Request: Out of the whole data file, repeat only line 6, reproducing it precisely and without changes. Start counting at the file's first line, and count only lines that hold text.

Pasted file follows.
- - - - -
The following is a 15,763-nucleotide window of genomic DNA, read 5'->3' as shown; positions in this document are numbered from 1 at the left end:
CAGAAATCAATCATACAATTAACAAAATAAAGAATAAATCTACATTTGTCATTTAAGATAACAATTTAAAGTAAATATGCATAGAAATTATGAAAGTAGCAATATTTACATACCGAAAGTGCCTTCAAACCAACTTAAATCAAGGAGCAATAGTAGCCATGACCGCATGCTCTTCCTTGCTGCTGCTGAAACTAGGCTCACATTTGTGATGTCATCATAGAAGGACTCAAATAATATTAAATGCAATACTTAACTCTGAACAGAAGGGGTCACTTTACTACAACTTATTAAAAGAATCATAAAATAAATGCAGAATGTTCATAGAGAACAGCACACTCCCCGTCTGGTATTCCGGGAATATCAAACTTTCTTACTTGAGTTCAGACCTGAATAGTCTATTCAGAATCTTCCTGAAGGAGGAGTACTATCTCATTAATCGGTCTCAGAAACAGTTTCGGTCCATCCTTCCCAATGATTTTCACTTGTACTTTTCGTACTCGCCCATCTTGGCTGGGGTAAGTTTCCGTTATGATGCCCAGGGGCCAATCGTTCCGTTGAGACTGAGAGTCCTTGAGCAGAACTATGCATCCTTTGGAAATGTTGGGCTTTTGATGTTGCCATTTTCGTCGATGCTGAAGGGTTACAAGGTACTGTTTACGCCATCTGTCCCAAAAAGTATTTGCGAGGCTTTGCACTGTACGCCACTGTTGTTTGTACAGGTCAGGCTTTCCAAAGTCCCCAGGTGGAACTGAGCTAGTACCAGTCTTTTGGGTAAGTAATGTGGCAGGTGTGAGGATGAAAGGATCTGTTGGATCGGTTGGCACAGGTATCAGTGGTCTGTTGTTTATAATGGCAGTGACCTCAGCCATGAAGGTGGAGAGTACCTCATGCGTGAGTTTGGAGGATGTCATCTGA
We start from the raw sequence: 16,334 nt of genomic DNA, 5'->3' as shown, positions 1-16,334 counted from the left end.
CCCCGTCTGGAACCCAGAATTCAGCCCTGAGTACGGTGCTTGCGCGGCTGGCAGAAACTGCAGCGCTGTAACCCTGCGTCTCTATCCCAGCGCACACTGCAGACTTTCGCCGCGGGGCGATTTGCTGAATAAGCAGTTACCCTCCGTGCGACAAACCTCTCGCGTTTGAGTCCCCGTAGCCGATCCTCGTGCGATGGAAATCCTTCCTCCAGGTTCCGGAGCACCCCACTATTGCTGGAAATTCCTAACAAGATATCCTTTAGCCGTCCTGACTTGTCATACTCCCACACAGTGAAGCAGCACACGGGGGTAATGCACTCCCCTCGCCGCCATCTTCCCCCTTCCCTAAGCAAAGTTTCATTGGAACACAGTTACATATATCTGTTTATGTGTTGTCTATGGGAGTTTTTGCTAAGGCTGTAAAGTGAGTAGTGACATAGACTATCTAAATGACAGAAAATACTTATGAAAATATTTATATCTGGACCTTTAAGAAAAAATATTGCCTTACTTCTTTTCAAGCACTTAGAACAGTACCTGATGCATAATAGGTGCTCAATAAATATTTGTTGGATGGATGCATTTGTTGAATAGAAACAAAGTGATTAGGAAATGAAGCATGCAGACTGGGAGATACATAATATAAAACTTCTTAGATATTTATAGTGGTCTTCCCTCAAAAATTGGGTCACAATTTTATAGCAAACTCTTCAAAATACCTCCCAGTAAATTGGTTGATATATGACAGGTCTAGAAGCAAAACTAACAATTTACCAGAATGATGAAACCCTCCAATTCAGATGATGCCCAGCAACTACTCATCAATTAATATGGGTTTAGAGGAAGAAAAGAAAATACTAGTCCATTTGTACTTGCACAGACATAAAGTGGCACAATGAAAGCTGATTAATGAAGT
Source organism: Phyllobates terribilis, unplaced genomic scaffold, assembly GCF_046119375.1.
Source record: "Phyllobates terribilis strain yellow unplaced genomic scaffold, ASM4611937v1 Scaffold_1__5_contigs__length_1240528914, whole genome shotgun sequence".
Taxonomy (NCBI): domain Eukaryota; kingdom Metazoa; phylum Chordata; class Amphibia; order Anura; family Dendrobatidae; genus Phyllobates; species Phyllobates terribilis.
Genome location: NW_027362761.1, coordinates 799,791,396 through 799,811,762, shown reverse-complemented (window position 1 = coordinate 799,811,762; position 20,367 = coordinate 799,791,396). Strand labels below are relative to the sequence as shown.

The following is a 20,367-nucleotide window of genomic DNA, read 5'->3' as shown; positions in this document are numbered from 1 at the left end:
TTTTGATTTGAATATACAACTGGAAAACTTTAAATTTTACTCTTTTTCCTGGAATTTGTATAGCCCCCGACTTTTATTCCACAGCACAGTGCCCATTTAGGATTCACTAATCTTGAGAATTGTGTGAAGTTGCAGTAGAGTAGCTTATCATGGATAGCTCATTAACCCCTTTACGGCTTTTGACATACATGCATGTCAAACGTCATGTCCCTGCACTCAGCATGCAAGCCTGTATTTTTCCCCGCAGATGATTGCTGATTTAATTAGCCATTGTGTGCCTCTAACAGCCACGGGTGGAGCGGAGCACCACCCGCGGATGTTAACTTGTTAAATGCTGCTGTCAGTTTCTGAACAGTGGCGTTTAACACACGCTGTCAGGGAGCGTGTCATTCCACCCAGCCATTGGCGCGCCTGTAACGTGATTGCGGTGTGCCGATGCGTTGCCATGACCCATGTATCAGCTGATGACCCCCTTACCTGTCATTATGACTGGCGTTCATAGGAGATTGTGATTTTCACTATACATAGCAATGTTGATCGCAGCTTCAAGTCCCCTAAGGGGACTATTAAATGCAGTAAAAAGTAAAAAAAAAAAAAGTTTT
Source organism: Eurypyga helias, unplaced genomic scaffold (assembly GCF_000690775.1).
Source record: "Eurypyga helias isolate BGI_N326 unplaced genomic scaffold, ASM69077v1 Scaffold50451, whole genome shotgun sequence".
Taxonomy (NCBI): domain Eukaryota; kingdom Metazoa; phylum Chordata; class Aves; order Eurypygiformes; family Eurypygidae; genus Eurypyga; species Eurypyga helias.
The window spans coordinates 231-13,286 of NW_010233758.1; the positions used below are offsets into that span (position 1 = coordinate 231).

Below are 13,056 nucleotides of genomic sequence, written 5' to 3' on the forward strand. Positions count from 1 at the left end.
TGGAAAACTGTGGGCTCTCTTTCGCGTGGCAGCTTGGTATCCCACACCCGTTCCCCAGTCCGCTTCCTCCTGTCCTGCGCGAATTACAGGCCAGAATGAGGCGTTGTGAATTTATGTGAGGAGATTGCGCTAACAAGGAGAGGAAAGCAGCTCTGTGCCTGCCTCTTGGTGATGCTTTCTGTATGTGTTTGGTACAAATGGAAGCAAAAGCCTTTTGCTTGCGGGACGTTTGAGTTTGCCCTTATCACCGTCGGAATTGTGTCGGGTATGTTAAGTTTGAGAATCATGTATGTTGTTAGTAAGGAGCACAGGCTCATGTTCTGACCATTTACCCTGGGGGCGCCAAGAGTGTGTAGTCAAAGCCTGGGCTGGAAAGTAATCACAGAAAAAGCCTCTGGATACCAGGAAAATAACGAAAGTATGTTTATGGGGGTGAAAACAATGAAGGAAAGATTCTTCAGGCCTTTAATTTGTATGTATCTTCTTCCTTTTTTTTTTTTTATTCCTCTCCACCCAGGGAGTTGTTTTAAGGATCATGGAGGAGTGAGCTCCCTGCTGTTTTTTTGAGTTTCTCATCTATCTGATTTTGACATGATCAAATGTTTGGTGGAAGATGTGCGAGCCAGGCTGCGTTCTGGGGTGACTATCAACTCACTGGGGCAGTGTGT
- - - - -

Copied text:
Source record: "Phyllobates terribilis strain yellow unplaced genomic scaffold, ASM4611937v1 Scaffold_1__5_contigs__length_1240528914, whole genome shotgun sequence".